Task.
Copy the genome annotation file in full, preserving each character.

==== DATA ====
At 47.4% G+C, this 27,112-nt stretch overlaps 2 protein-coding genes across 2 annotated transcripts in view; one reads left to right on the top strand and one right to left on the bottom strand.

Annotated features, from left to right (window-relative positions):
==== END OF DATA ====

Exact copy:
At 47.4% G+C, this 27,112-nt stretch overlaps 2 protein-coding genes across 2 annotated transcripts in view; one reads left to right on the top strand and one right to left on the bottom strand.

Annotated features, from left to right (window-relative positions):